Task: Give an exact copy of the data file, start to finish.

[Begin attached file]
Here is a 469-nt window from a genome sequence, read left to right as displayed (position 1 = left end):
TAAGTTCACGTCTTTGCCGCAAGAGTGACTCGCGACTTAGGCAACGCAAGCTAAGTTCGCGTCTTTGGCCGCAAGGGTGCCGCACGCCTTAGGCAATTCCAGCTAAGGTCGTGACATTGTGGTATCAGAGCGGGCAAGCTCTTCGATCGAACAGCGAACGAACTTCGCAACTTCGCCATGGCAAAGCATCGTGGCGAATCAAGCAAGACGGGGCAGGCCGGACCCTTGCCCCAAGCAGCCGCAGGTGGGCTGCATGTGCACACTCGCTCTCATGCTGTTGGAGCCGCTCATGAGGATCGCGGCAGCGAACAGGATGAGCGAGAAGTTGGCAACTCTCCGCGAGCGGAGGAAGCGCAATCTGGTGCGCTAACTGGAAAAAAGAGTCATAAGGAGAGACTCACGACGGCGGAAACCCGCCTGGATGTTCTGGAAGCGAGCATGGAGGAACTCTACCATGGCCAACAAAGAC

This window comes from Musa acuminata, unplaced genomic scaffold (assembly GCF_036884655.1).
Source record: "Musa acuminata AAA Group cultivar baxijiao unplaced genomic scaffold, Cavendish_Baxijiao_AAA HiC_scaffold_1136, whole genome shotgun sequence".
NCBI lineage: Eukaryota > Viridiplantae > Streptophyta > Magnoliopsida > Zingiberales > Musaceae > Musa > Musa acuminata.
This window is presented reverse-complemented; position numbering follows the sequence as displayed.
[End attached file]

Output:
Here is a 469-nt window from a genome sequence, read left to right as displayed (position 1 = left end):
TAAGTTCACGTCTTTGCCGCAAGAGTGACTCGCGACTTAGGCAACGCAAGCTAAGTTCGCGTCTTTGGCCGCAAGGGTGCCGCACGCCTTAGGCAATTCCAGCTAAGGTCGTGACATTGTGGTATCAGAGCGGGCAAGCTCTTCGATCGAACAGCGAACGAACTTCGCAACTTCGCCATGGCAAAGCATCGTGGCGAATCAAGCAAGACGGGGCAGGCCGGACCCTTGCCCCAAGCAGCCGCAGGTGGGCTGCATGTGCACACTCGCTCTCATGCTGTTGGAGCCGCTCATGAGGATCGCGGCAGCGAACAGGATGAGCGAGAAGTTGGCAACTCTCCGCGAGCGGAGGAAGCGCAATCTGGTGCGCTAACTGGAAAAAAGAGTCATAAGGAGAGACTCACGACGGCGGAAACCCGCCTGGATGTTCTGGAAGCGAGCATGGAGGAACTCTACCATGGCCAACAAAGAC

This window comes from Musa acuminata, unplaced genomic scaffold (assembly GCF_036884655.1).
Source record: "Musa acuminata AAA Group cultivar baxijiao unplaced genomic scaffold, Cavendish_Baxijiao_AAA HiC_scaffold_1136, whole genome shotgun sequence".
NCBI lineage: Eukaryota > Viridiplantae > Streptophyta > Magnoliopsida > Zingiberales > Musaceae > Musa > Musa acuminata.
This window is presented reverse-complemented; position numbering follows the sequence as displayed.